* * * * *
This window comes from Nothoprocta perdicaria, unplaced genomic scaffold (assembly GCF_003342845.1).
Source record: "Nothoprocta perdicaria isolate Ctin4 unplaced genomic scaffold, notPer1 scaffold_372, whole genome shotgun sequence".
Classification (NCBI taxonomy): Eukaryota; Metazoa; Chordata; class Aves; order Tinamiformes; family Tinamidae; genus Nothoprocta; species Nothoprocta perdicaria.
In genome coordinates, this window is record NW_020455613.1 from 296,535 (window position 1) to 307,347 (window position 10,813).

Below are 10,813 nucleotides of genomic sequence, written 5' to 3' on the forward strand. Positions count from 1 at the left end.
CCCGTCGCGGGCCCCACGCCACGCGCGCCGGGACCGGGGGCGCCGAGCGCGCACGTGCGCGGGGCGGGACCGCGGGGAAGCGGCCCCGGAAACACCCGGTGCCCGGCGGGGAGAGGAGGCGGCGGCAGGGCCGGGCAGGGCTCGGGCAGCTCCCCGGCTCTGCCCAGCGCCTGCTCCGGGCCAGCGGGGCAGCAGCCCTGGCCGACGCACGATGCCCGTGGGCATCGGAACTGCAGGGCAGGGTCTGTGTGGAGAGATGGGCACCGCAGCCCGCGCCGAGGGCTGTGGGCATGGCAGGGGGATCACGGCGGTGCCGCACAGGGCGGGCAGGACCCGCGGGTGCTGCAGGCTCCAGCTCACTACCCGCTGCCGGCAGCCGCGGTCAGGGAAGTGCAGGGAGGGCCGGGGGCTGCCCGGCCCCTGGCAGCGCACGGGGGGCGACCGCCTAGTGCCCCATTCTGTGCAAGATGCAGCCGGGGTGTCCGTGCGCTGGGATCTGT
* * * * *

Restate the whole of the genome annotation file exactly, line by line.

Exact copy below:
This window comes from Nothoprocta perdicaria, unplaced genomic scaffold (assembly GCF_003342845.1).
Source record: "Nothoprocta perdicaria isolate Ctin4 unplaced genomic scaffold, notPer1 scaffold_372, whole genome shotgun sequence".
Classification (NCBI taxonomy): Eukaryota; Metazoa; Chordata; class Aves; order Tinamiformes; family Tinamidae; genus Nothoprocta; species Nothoprocta perdicaria.
In genome coordinates, this window is record NW_020455613.1 from 296,535 (window position 1) to 307,347 (window position 10,813).

Below are 10,813 nucleotides of genomic sequence, written 5' to 3' on the forward strand. Positions count from 1 at the left end.
CCCGTCGCGGGCCCCACGCCACGCGCGCCGGGACCGGGGGCGCCGAGCGCGCACGTGCGCGGGGCGGGACCGCGGGGAAGCGGCCCCGGAAACACCCGGTGCCCGGCGGGGAGAGGAGGCGGCGGCAGGGCCGGGCAGGGCTCGGGCAGCTCCCCGGCTCTGCCCAGCGCCTGCTCCGGGCCAGCGGGGCAGCAGCCCTGGCCGACGCACGATGCCCGTGGGCATCGGAACTGCAGGGCAGGGTCTGTGTGGAGAGATGGGCACCGCAGCCCGCGCCGAGGGCTGTGGGCATGGCAGGGGGATCACGGCGGTGCCGCACAGGGCGGGCAGGACCCGCGGGTGCTGCAGGCTCCAGCTCACTACCCGCTGCCGGCAGCCGCGGTCAGGGAAGTGCAGGGAGGGCCGGGGGCTGCCCGGCCCCTGGCAGCGCACGGGGGGCGACCGCCTAGTGCCCCATTCTGTGCAAGATGCAGCCGGGGTGTCCGTGCGCTGGGATCTGT